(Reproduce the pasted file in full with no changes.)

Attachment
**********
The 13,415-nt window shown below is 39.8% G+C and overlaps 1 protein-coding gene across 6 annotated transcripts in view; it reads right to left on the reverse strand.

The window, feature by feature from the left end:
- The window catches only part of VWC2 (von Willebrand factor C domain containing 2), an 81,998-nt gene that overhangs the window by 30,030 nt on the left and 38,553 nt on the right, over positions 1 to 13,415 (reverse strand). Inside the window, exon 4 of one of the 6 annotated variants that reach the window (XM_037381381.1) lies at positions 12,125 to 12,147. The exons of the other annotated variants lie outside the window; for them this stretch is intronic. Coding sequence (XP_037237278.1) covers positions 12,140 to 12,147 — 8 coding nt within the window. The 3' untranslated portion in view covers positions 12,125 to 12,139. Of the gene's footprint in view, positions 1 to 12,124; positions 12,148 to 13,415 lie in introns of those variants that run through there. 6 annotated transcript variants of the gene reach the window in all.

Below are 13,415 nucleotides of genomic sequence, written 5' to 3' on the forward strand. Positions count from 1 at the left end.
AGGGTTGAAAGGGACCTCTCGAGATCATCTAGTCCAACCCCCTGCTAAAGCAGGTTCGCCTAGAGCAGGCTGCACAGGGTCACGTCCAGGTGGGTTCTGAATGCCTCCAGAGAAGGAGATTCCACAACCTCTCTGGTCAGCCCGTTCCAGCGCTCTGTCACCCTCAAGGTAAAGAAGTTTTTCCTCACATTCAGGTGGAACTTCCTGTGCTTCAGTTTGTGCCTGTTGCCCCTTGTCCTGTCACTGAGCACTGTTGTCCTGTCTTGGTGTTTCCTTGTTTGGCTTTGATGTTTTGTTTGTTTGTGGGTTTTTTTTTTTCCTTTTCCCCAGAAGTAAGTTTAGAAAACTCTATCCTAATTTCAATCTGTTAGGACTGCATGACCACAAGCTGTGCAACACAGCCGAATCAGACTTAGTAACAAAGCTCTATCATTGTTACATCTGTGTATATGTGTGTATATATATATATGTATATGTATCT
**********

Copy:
The 13,415-nt window shown below is 39.8% G+C and overlaps 1 protein-coding gene across 6 annotated transcripts in view; it reads right to left on the reverse strand.

The window, feature by feature from the left end:
- The window catches only part of VWC2 (von Willebrand factor C domain containing 2), an 81,998-nt gene that overhangs the window by 30,030 nt on the left and 38,553 nt on the right, over positions 1 to 13,415 (reverse strand). Inside the window, exon 4 of one of the 6 annotated variants that reach the window (XM_037381381.1) lies at positions 12,125 to 12,147. The exons of the other annotated variants lie outside the window; for them this stretch is intronic. Coding sequence (XP_037237278.1) covers positions 12,140 to 12,147 — 8 coding nt within the window. The 3' untranslated portion in view covers positions 12,125 to 12,139. Of the gene's footprint in view, positions 1 to 12,124; positions 12,148 to 13,415 lie in introns of those variants that run through there. 6 annotated transcript variants of the gene reach the window in all.

Below are 13,415 nucleotides of genomic sequence, written 5' to 3' on the forward strand. Positions count from 1 at the left end.
AGGGTTGAAAGGGACCTCTCGAGATCATCTAGTCCAACCCCCTGCTAAAGCAGGTTCGCCTAGAGCAGGCTGCACAGGGTCACGTCCAGGTGGGTTCTGAATGCCTCCAGAGAAGGAGATTCCACAACCTCTCTGGTCAGCCCGTTCCAGCGCTCTGTCACCCTCAAGGTAAAGAAGTTTTTCCTCACATTCAGGTGGAACTTCCTGTGCTTCAGTTTGTGCCTGTTGCCCCTTGTCCTGTCACTGAGCACTGTTGTCCTGTCTTGGTGTTTCCTTGTTTGGCTTTGATGTTTTGTTTGTTTGTGGGTTTTTTTTTTTCCTTTTCCCCAGAAGTAAGTTTAGAAAACTCTATCCTAATTTCAATCTGTTAGGACTGCATGACCACAAGCTGTGCAACACAGCCGAATCAGACTTAGTAACAAAGCTCTATCATTGTTACATCTGTGTATATGTGTGTATATATATATATGTATATGTATCT